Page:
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World War I (1914–1918) Imperial, territorial, and economic rivalries led to the “Great War” between the Central Powers Allies (U.S., Britain, France,

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Presentation on theme: "World War I (1914–1918) Imperial, territorial, and economic rivalries led to the “Great War” between the Central Powers Allies (U.S., Britain, France,"— Presentation transcript:

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3 World War I (1914–1918) Imperial, territorial, and economic rivalries led to the “Great War” between the Central Powers Allies (U.S., Britain, France, Russia, Belgium, Serbia, Greece, Romania, Montenegro, Portugal, Italy, and Japan Imperial, territorial, and economic rivalries led to the “Great War” between the Central Powers (Austria-Hungary, Germany, Bulgaria, and Turkey) and the Allies (U.S., Britain, France, Russia, Belgium, Serbia, Greece, Romania, Montenegro, Portugal, Italy, and Japan ). About 10 million combatants killed, 20 million wounded.

4 TWO SIDES OF WWI Great Britain France Russia Serbia Belgium U.S. (later) Italy Germany Austria- Hungary Bulgaria Turkey ALLIESCENTRAL POWERS

5 German submarine sank the British ocean liner Lusitania German submarine sank the British ocean liner Lusitanian More than 1,000 passengers were killed, including 128 Americans.

6 May 17, 1915 A German submarine sank the British ocean liner Lusitania The people of the United States were shocked! Wilson did not declare war asked Germany for an apology* and for a promise not to attack any more passenger ships. May 7, 1915 brought the United States into World War I. A German submarine sank the British ocean liner Lusitania off the coast of Ireland. More than 1,000 passengers were killed, including 128 Americans. The people of the United States were shocked! Wilson did not declare war, but instead asked Germany for an apology*, for damages to be paid, and for a promise not to attack any more passenger ships.

7 US Road to War The Last Straw Zimmerman Note

8 In March 1917, a German official, Arthur Zimmermann, cabled the German ambassador in Mexico, proposing that Mexico ally itself with Germany. In return, Mexico would regain territory it had earlier lost to the United States. TEXAS, NEW MEXICO, AND ARIZONA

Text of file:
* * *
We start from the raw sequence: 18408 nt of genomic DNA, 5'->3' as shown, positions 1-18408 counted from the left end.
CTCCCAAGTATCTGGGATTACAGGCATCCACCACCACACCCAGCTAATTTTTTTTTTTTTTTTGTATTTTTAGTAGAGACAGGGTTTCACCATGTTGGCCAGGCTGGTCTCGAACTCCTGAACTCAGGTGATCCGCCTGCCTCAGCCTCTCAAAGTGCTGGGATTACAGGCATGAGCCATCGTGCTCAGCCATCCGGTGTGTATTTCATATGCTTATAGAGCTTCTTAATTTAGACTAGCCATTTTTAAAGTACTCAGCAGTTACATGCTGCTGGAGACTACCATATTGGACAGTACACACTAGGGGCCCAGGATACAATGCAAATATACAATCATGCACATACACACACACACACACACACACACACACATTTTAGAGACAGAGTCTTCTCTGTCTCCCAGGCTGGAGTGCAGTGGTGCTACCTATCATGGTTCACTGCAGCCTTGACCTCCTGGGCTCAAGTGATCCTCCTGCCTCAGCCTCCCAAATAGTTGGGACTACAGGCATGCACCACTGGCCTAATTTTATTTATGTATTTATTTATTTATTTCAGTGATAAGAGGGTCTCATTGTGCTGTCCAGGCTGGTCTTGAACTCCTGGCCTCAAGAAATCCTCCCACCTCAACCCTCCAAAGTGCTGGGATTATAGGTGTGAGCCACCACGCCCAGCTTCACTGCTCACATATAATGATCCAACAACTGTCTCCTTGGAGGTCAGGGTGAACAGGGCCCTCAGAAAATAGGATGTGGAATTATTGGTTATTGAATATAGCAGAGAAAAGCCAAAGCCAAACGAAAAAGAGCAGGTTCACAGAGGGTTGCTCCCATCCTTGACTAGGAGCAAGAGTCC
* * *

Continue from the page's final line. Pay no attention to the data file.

9 Turning Point in WW1 In September 1918, Pershing put together the most massive attack in American history, causing one GERMAN position after another to fall to the advancing American troops. In September 1918, Pershing put together the most massive attack in American history, causing one GERMAN position after another to fall to the advancing American troops. On November 11, 1918, Germany signed an ARMISTICE, or cease-fire, that ended the war. On November 11, 1918, Germany signed an ARMISTICE, or cease-fire, that ended the war.

10 RED SCARE RED SCARE After WWI, Americans associated communism with disloyalty and unpatriotic behavior.

11 Trench Warfare The two armies dug trenches to protect themselves from bullets and bombs. Then they put up mazes of barbed wire around the trenches. The area between the trenches was called "no man's land." Soldiers ate and slept in the trenches. First one side, and then the other would try to break through at some point along the line. It was very difficult for either side to win a battle this way, and trench warfare claimed many lives.

12 US Road to War May 7 th 1915 Sinking of the Lusitania

13 Trench Warfare

14 WHEN… Austrian Archduke Francis Ferdinand and wife assassinated by Serbian nationalist, A assassin fromSecret “BLACK HAND SocietyAustrian Archduke Francis Ferdinand and wife assassinated by Serbian nationalist, A assassin from Secret “BLACK HAND Society (June 28). That started a domino effect of wars in Europe.That started a domino effect of wars in Europe. Austria declares war on Serbia Britain declares war on Germany

15 Trench Warfare “No Man’s Land”

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17 NEW WEAPONS OF WWI TANKS – BRITISH FLAME THROWER – GERMANS U-BOATS (UNTERSEEBOOTEN) AIRPLANES GAS POISON MUSTARD MACHINE GUNS TANK TRAPS NEW WAY TO FIGHT – TRENCH WARFARE MINES

18 Government Excess & Threats to the Civil Liberties of Americans Schenck v. US 3. Schenck v. US – in ordinary times the mailing of the leaflets would have been protected by the 1 st Amendment. - BUT, every act of speech must be judged acc. to the circumstances in which it was spoken. - If an act of speech posed a clear and present danger, then Congress had the power to restrain such speech.

19 To prevent strikes, the government established the NATIONAL WAR LABOR BOARD (NWLB) in In exchange for wage increases, an 8-hour workday, and the right to organize unions & bargain collectively, the labor leaders agreed not to disrupt war production with a strike.

20 It was a draft to build up U.S military forces. Passed in May 1917, the act required all men aged 21 to 30 to register for military duty.

21 1.Stripped Germany of its armed forces 2.Pay reimbursement for damages to the Allies 3.Required Germany to acknowledge GUILT for the outbreak and devastation caused by World War I.

22 The fourteenth point, known as the LEAGUE OF NATIONS, called for member nations to help preserve peace and prevent future war.

23 Espionage Act: Specified of antiwar activities that’s demanded fines or imprisonment Sedition (treason) Amendment: Provided punishment to anyone using, “disloyal…, in regard to the U.S government, flag or military.

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25 SUSSEX PLEDGEa promise made by Germany to stop sinking merchant ships, kept the USA out of the war for a bit longer.  The SUSSEX PLEDGE, a promise made by Germany to stop sinking merchant ships, kept the USA out of the war for a bit longer.


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